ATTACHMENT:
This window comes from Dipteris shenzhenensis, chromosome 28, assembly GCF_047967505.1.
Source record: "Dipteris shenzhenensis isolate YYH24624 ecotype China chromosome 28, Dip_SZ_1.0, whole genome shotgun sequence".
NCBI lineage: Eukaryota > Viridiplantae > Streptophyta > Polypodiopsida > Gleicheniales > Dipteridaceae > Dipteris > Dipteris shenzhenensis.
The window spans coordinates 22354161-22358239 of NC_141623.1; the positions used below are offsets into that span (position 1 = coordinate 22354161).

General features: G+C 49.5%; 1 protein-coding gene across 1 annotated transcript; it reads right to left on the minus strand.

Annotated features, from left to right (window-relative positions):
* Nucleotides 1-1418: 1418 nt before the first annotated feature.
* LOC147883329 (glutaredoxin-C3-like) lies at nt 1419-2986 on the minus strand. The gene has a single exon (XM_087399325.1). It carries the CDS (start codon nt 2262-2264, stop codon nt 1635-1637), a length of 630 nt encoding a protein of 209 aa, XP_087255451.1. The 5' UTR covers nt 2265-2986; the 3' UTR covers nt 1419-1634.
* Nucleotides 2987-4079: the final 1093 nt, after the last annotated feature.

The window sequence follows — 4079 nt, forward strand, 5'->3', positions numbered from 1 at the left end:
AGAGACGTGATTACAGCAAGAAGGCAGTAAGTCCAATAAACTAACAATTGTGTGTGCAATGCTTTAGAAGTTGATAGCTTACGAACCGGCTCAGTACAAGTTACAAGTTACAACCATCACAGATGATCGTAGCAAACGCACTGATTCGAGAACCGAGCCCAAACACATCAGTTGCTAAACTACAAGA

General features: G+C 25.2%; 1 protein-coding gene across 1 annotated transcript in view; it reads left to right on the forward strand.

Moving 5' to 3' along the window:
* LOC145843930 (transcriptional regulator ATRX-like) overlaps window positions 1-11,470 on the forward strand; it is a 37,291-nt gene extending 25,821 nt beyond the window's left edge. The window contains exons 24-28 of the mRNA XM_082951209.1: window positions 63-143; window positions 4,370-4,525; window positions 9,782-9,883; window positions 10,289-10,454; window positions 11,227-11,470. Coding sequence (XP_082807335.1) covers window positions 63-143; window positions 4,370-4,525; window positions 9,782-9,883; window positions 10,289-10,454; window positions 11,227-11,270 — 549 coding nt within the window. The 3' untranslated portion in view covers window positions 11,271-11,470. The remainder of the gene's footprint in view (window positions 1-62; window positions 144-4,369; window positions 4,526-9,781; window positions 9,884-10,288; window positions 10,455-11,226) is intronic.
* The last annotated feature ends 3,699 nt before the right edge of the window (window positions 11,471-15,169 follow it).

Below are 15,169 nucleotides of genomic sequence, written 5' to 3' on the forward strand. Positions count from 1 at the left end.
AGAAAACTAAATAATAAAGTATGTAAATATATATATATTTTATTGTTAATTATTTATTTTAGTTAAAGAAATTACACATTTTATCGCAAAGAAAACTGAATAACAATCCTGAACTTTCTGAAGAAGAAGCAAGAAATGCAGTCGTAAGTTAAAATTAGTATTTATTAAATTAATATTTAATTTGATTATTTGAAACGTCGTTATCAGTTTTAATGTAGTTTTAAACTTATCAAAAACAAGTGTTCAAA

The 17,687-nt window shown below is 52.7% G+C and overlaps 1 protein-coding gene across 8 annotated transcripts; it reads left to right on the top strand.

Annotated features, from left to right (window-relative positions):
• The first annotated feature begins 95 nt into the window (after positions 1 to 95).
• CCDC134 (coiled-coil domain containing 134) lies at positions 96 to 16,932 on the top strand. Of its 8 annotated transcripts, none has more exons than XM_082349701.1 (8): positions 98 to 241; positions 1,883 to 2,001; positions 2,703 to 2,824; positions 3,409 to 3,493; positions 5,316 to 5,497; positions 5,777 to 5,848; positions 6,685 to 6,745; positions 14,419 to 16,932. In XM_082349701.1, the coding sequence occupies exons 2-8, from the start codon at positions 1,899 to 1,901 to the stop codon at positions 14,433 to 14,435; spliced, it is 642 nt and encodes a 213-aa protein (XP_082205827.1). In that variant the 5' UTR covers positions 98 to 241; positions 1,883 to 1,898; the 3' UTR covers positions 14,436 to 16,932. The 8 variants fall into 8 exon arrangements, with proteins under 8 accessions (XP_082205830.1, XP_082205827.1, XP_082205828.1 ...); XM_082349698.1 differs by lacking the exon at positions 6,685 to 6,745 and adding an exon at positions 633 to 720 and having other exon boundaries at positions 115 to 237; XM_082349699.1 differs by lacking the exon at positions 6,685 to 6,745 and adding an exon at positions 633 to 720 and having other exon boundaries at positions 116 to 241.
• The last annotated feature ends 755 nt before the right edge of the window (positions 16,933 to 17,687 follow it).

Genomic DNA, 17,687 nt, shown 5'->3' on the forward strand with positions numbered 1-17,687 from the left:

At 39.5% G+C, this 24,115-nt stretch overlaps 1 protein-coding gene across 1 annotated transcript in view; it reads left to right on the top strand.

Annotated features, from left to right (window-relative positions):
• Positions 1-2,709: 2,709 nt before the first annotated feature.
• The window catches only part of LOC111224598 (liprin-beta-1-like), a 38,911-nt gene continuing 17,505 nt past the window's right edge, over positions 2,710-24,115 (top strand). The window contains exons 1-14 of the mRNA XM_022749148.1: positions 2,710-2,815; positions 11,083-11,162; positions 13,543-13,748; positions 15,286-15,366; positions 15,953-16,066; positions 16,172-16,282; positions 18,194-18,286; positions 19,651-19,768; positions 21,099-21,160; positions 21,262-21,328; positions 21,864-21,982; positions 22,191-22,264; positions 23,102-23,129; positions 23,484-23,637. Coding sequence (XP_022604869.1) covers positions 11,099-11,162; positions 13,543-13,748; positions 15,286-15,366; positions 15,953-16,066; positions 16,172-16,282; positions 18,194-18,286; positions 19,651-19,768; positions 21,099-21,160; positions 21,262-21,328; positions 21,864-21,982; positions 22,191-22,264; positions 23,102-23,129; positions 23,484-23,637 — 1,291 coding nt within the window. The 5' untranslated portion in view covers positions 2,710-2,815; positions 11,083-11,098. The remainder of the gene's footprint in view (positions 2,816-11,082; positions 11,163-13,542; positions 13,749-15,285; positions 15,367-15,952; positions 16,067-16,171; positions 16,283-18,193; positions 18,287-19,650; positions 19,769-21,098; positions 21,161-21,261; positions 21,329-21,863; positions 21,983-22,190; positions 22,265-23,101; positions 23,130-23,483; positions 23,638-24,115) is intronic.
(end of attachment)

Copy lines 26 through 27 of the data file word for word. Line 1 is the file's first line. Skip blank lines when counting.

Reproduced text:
• Positions 1-2,709: 2,709 nt before the first annotated feature.
• The window catches only part of LOC111224598 (liprin-beta-1-like), a 38,911-nt gene continuing 17,505 nt past the window's right edge, over positions 2,710-24,115 (top strand). The window contains exons 1-14 of the mRNA XM_022749148.1: positions 2,710-2,815; positions 11,083-11,162; positions 13,543-13,748; positions 15,286-15,366; positions 15,953-16,066; positions 16,172-16,282; positions 18,194-18,286; positions 19,651-19,768; positions 21,099-21,160; positions 21,262-21,328; positions 21,864-21,982; positions 22,191-22,264; positions 23,102-23,129; positions 23,484-23,637. Coding sequence (XP_022604869.1) covers positions 11,099-11,162; positions 13,543-13,748; positions 15,286-15,366; positions 15,953-16,066; positions 16,172-16,282; positions 18,194-18,286; positions 19,651-19,768; positions 21,099-21,160; positions 21,262-21,328; positions 21,864-21,982; positions 22,191-22,264; positions 23,102-23,129; positions 23,484-23,637 — 1,291 coding nt within the window. The 5' untranslated portion in view covers positions 2,710-2,815; positions 11,083-11,098. The remainder of the gene's footprint in view (positions 2,816-11,082; positions 11,163-13,542; positions 13,749-15,285; positions 15,367-15,952; positions 16,067-16,171; positions 16,283-18,193; positions 18,287-19,650; positions 19,769-21,098; positions 21,161-21,261; positions 21,329-21,863; positions 21,983-22,190; positions 22,265-23,101; positions 23,130-23,483; positions 23,638-24,115) is intronic.